Privacy commissioner: Businesses be wary of new anti-money laundering laws

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Privacy commissioner: Businesses be wary of new anti-money laundering laws

Privacy commissioner Karen Curtis has urged businesses to consider the privacy of consumers when collecting personal information under the Anti-Money Laundering/Counter-Terrorism Financing Act 2006 (AML/CTF), amendments which came into effect yesterday.

Referred to as a ‘dirty money’ crack down by newly-appointed Minister for Home Affairs Bob Debus, the AML/CTF Act requires businesses in the financial, bullion and gambling sectors such as banks, casinos and TABs to implement an anti-money laundering/counter-terrorism financing program which will be upheld by the Australian transaction Reports Analysis Centre (AUSTRAC).

"Australia established its anti-money laundering system in 1988," Debus said. "But with globalisation and advanced technology, transnational crime syndicates and global terror networks now have new opportunities by which they can exploit legitimate businesses to conceal dirty money."

However, privacy commissioner Karen Curtis fears businesses may invade the privacy of ordinary citizens: “While it is of course important for businesses to collect the required information from customers to meet AML/CTF Act requirements, they should be careful not to over-collect, as this may breach their customers’ privacy rights.”

“Most importantly, businesses should adopt a sound risk-based approach to ensure that all information collected for AML/CTF Act reporting obligations is strictly necessary, and they should not try to apply an ‘arbitrary standard’ to their collection processes,” said Curtis.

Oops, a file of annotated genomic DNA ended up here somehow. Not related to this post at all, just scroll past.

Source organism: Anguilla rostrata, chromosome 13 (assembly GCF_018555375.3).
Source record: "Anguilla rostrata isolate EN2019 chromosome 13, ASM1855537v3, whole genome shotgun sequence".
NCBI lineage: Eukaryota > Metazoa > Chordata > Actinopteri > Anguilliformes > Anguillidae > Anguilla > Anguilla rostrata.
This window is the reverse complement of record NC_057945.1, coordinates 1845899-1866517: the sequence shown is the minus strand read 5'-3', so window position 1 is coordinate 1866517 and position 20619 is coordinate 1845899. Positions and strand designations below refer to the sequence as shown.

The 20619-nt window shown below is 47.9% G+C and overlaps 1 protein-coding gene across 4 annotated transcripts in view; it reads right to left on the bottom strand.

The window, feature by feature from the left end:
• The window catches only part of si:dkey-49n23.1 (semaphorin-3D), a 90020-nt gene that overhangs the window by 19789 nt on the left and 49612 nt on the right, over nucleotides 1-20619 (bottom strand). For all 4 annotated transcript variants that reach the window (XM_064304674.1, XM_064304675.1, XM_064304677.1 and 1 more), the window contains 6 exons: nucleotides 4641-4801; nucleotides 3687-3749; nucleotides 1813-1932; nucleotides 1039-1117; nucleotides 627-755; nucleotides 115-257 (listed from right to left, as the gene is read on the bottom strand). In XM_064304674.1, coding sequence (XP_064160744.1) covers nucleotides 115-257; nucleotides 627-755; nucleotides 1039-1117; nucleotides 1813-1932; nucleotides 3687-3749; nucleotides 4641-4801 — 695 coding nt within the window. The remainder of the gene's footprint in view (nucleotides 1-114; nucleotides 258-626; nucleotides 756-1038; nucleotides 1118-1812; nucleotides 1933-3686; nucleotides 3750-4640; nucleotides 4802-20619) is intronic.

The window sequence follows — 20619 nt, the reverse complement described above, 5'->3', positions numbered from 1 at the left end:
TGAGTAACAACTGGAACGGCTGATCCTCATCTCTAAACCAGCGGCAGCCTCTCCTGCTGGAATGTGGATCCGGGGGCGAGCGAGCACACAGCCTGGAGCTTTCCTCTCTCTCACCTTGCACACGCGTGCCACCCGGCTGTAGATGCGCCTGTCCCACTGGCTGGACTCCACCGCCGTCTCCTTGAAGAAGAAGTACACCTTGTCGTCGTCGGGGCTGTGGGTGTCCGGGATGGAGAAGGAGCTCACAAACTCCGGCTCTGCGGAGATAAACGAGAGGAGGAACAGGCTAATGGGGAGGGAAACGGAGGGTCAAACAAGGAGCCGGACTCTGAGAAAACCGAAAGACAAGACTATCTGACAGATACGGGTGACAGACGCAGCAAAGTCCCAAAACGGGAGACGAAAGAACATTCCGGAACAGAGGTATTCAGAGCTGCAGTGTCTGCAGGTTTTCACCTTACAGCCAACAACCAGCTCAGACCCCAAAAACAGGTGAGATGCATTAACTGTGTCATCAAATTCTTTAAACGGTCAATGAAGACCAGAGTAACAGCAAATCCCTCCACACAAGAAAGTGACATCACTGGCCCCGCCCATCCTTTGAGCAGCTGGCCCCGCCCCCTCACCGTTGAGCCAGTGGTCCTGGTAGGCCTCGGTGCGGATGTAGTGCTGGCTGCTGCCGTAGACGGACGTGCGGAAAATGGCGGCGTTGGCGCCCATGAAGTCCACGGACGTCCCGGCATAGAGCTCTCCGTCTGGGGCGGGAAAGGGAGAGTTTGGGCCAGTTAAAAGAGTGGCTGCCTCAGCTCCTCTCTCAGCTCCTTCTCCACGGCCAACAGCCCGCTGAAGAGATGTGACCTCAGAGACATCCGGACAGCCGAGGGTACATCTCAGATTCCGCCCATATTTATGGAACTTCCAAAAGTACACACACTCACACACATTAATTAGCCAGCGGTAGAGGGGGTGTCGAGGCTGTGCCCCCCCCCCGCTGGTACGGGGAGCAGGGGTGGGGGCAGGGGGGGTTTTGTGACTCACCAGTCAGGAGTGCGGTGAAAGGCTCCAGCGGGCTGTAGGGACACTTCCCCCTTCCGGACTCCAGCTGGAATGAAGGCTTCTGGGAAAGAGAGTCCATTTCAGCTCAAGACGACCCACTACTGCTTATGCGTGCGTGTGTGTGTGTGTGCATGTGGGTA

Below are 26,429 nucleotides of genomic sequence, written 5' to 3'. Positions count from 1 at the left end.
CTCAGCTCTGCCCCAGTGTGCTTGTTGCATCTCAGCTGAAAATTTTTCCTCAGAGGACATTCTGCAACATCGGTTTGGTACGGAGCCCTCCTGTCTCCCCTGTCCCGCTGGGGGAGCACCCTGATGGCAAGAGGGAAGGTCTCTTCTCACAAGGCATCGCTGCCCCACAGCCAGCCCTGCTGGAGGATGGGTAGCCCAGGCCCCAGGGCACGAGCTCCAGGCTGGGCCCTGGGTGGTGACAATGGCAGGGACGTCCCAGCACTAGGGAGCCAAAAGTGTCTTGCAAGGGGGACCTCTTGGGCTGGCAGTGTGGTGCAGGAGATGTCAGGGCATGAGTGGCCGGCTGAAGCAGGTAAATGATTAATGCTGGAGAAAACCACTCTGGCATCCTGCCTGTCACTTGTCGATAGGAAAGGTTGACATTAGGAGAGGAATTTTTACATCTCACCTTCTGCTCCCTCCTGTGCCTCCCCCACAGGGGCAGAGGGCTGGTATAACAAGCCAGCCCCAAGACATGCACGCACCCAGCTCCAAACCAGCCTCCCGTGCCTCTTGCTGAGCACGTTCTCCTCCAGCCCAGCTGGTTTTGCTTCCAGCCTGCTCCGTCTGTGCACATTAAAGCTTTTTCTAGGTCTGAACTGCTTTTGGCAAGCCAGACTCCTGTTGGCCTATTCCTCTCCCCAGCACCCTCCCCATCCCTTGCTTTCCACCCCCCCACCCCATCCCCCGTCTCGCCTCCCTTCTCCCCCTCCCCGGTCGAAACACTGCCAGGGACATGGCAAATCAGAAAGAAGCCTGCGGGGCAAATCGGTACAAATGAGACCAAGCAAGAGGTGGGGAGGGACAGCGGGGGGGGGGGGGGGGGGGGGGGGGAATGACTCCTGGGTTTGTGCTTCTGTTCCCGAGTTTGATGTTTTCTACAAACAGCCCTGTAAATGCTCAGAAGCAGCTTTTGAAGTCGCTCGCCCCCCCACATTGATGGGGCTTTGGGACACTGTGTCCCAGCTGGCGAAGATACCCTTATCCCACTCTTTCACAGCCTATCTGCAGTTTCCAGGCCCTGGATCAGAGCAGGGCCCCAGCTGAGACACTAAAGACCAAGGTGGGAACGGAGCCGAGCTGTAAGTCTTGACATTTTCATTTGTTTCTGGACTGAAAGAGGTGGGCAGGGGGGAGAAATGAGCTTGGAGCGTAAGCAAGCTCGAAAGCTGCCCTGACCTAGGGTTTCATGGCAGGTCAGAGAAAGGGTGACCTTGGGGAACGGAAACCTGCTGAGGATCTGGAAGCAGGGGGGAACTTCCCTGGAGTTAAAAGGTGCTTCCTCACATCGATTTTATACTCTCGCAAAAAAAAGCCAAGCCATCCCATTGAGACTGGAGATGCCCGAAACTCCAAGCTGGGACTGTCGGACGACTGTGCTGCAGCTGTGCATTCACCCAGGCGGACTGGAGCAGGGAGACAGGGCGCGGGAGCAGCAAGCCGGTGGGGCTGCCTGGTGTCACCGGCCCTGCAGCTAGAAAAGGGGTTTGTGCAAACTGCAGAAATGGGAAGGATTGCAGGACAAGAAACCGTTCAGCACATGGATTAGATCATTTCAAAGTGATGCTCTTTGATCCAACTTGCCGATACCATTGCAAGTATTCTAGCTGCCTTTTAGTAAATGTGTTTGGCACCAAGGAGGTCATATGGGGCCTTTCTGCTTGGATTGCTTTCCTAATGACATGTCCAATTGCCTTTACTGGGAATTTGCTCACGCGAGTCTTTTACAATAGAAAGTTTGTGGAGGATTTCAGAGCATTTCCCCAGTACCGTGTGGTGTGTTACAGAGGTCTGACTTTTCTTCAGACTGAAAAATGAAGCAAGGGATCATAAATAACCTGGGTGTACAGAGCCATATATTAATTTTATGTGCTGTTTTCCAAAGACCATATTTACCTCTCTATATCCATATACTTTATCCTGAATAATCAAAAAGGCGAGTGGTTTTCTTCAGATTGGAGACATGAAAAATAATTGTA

For example, in certain circumstances a business may only need to verify the customer’s basic details, such as name, address and date of birth.

Curtis also reminded those small businesses with obligations under AML/CTF that they will now have requirements under the Privacy Act.

“Small businesses that fall under the AML/CTF requirements also need to be mindful of their obligations under the Privacy Act, which covers the collection, storage, use, disclosure and disposal of their customer’s personal information,” she said.

Just last month, reports surfaced that the UK government’s HM Revenue and Customs department, responsible for collecting the bulk of tax revenue as well as paying Tax Credits and Child Benefits, lost two CDs containing confidential information including banking details of over 25 million child benefit recipients.

According to AUSTRAC, the implementation of the Act has been ongoing for over two years allowing the industry lead time to make changes to IT, risk management, customer identification and other business systems.
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